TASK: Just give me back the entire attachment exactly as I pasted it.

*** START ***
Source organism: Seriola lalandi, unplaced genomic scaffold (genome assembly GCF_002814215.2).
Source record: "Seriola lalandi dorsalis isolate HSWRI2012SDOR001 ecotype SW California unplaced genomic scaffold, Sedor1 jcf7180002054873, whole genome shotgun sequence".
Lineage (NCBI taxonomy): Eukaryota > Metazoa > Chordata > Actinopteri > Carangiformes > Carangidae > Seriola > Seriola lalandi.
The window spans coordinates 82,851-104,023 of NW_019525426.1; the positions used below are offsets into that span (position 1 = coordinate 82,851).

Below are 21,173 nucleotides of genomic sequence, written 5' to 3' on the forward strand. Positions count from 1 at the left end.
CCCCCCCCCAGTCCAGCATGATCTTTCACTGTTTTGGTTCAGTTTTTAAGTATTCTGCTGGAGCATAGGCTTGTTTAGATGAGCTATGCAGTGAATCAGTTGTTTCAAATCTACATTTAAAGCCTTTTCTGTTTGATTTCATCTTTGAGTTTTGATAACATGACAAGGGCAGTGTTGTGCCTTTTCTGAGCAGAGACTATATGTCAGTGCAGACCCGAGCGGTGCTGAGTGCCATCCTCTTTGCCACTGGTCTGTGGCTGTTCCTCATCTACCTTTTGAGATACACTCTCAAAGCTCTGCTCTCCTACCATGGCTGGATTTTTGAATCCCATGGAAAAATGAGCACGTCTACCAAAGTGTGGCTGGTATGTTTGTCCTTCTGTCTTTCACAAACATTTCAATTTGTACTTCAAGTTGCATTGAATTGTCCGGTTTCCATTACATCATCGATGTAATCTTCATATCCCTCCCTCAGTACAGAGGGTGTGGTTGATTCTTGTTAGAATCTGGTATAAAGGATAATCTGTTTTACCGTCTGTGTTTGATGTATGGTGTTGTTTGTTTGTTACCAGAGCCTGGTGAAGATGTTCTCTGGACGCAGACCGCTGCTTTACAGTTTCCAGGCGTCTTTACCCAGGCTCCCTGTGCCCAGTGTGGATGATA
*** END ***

Source organism: Seriola lalandi, unplaced genomic scaffold (genome assembly GCF_002814215.2).
Source record: "Seriola lalandi dorsalis isolate HSWRI2012SDOR001 ecotype SW California unplaced genomic scaffold, Sedor1 jcf7180002054873, whole genome shotgun sequence".
Lineage (NCBI taxonomy): Eukaryota > Metazoa > Chordata > Actinopteri > Carangiformes > Carangidae > Seriola > Seriola lalandi.
The window spans coordinates 82,851-104,023 of NW_019525426.1; the positions used below are offsets into that span (position 1 = coordinate 82,851).

Below are 21,173 nucleotides of genomic sequence, written 5' to 3' on the forward strand. Positions count from 1 at the left end.
CCCCCCCCCAGTCCAGCATGATCTTTCACTGTTTTGGTTCAGTTTTTAAGTATTCTGCTGGAGCATAGGCTTGTTTAGATGAGCTATGCAGTGAATCAGTTGTTTCAAATCTACATTTAAAGCCTTTTCTGTTTGATTTCATCTTTGAGTTTTGATAACATGACAAGGGCAGTGTTGTGCCTTTTCTGAGCAGAGACTATATGTCAGTGCAGACCCGAGCGGTGCTGAGTGCCATCCTCTTTGCCACTGGTCTGTGGCTGTTCCTCATCTACCTTTTGAGATACACTCTCAAAGCTCTGCTCTCCTACCATGGCTGGATTTTTGAATCCCATGGAAAAATGAGCACGTCTACCAAAGTGTGGCTGGTATGTTTGTCCTTCTGTCTTTCACAAACATTTCAATTTGTACTTCAAGTTGCATTGAATTGTCCGGTTTCCATTACATCATCGATGTAATCTTCATATCCCTCCCTCAGTACAGAGGGTGTGGTTGATTCTTGTTAGAATCTGGTATAAAGGATAATCTGTTTTACCGTCTGTGTTTGATGTATGGTGTTGTTTGTTTGTTACCAGAGCCTGGTGAAGATGTTCTCTGGACGCAGACCGCTGCTTTACAGTTTCCAGGCGTCTTTACCCAGGCTCCCTGTGCCCAGTGTGGATGATA